Midlife Vascular Risk Factors and Brain Amyloid Deposition

Study Questions:

What is the association between midlife vascular risk factors and late-life brain amyloid deposition, measured using florbetapir positron emission tomography (PET)?

Methods:

For this study, investigators used data from the ARIC (Atherosclerosis Risk in Communities)–PET Amyloid Imaging Study, a prospective cohort study among 346 participants without dementia in three US communities (Washington County, MD; Forsyth County, NC; and Jackson, MS) who have been evaluated for vascular risk factors and markers since 1987-1989 with florbetapir PET scans in 2011-2013. PET image analysis was completed in 2015. Vascular risk factors at ARIC baseline (age 45-64 years; risk factors included body mass index ≥30, current smoking, hypertension, diabetes, and total cholesterol ≥200 mg/dl) were evaluated in multivariable models including age, sex, race, APOE genotype, and educational level. Standardized uptake value ratios (SUVRs) were calculated from PET scans and a mean global cortical SUVR was calculated. Elevated florbetapir (defined as a SUVR >1.2) was the dependent variable.

Results:

Among 322 participants without dementia and with nonmissing midlife vascular risk factors at baseline (mean age, 52 years; 58% female; 43% black), the SUVR (elevated in 164 [50.9%] participants) was measured >20 years later (median follow-up, 23.5 years; interquartile range, 23.0-24.3 years) when participants were between 67 and 88 (mean, 76) years old. Elevated body mass index in midlife was associated with elevated SUVR (odds ratio [OR], 2.06; 95% confidence interval [CI], 1.16-3.65). At baseline, 65 participants had no vascular risk factors, 123 had 1, and 134 had ≥2 or more; a higher number of midlife risk factors was associated with elevated amyloid SUVR at follow-up (30.8% [n = 20], 50.4% [n = 62], and 61.2% [n = 82], respectively). In adjusted models, compared with 0 midlife vascular risk factors, the OR for elevated SUVR associated with 1 vascular risk factor was 1.88 (95% CI, 0.95-3.72) and for ≥2 vascular risk factors was 2.88 (95% CI, 1.46-5.69). No significant race × risk factor interactions were found. Late-life vascular risk factors were not associated with late-life brain amyloid deposition (for ≥2 late-life vascular risk factors vs. 0: OR, 1.66; 95% CI, 0.75-3.69).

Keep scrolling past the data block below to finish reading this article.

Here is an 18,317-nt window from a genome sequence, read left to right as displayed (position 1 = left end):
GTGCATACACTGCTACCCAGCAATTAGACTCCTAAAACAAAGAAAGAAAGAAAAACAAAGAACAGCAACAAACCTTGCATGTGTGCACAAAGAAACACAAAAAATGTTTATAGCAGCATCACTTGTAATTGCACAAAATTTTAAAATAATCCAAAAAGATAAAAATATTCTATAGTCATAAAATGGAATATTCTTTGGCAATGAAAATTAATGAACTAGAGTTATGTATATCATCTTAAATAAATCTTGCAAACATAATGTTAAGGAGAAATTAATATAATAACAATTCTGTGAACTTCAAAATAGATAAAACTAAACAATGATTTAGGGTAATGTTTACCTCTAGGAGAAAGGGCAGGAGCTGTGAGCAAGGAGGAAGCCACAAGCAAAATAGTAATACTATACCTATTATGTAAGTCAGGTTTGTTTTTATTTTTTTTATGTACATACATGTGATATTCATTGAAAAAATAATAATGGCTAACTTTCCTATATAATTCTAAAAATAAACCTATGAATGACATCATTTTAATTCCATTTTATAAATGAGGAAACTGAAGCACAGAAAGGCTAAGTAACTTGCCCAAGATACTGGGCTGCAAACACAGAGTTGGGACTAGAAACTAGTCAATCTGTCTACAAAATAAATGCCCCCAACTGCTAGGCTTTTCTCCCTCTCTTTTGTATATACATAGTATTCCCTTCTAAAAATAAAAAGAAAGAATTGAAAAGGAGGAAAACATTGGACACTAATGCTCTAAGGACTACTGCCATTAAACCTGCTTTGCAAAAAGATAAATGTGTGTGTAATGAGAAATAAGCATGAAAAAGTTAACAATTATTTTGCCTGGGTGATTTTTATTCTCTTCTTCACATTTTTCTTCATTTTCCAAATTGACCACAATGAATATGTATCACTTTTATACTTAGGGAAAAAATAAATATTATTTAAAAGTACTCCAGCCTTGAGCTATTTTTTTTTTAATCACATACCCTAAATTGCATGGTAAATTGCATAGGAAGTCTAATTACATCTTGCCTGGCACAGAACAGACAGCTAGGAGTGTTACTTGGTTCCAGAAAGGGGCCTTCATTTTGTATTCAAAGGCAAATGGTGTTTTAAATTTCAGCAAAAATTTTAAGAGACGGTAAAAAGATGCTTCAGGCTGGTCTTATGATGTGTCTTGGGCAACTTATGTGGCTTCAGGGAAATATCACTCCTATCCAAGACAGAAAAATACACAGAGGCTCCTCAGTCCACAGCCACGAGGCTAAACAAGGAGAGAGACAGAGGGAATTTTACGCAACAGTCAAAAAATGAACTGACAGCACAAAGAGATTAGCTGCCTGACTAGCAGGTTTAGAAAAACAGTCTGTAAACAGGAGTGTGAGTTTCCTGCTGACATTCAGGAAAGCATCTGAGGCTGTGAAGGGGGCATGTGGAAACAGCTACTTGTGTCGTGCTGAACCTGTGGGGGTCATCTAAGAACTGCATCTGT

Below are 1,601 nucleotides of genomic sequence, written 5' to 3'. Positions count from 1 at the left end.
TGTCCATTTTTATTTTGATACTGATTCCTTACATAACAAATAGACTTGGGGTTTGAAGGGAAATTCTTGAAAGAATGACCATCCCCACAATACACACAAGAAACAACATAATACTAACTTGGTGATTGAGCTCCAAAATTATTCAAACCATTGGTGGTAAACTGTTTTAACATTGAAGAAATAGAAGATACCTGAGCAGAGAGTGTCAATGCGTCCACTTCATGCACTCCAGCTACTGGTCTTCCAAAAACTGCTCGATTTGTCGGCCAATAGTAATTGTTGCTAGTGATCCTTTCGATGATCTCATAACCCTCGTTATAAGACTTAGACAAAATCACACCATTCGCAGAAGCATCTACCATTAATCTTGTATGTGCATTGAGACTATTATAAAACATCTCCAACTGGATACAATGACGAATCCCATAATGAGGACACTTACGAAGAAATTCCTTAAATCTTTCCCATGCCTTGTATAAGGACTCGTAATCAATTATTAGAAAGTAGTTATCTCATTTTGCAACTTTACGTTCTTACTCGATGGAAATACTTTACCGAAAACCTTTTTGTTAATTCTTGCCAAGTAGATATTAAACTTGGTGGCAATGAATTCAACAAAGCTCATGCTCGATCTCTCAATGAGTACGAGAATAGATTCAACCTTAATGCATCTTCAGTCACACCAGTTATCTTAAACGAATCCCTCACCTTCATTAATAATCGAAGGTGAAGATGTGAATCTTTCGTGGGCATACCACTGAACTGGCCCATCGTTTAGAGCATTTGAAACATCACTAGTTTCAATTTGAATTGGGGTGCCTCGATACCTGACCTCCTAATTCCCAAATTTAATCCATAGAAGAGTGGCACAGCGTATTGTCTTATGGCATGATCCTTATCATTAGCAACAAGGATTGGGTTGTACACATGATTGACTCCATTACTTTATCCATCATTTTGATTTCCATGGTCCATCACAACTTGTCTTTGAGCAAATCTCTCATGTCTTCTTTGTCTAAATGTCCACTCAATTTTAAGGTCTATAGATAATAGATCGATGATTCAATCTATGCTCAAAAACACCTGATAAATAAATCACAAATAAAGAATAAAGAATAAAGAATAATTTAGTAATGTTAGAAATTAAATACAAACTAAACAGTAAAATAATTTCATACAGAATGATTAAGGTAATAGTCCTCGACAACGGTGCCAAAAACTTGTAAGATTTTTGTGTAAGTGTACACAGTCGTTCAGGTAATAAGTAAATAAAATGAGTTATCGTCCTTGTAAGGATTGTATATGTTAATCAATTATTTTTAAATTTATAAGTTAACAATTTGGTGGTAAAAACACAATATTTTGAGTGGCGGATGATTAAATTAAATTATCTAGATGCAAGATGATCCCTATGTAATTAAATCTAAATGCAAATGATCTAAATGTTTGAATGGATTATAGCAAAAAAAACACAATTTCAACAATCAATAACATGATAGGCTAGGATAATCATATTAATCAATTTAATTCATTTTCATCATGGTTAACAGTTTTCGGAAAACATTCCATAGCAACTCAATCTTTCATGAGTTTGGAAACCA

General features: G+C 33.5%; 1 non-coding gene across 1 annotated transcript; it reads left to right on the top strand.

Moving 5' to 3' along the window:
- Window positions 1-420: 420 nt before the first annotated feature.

Conclusions:

The authors concluded that an increasing number of midlife vascular risk factors were significantly associated with elevated amyloid SUVR.

Perspective:

This study reports that a cumulative number of midlife vascular risk factors was associated with elevated brain amyloid and suggests that midlife, but not late-life, exposure to vascular risk factors is important for amyloid deposition. Overall, these findings tend to support a role of vascular disease in the development of Alzheimer disease. Future studies are indicated to assess whether modification of mid-life risk factors will reduce amyloid deposition and risk of Alzheimer disease.

Clinical Topics: Dyslipidemia, Geriatric Cardiology, Noninvasive Imaging, Prevention, Lipid Metabolism, Nonstatins, Computed Tomography, Nuclear Imaging, Hypertension, Smoking, Sleep Apnea

Keywords: Alzheimer Disease, Amyloid, Body Mass Index, Cardiac Imaging Techniques, Cholesterol, Dementia, Diabetes Mellitus, Genotype, Geriatrics, Hypertension, Positron-Emission Tomography, Primary Prevention, Risk Factors, Smoking, Vascular Diseases


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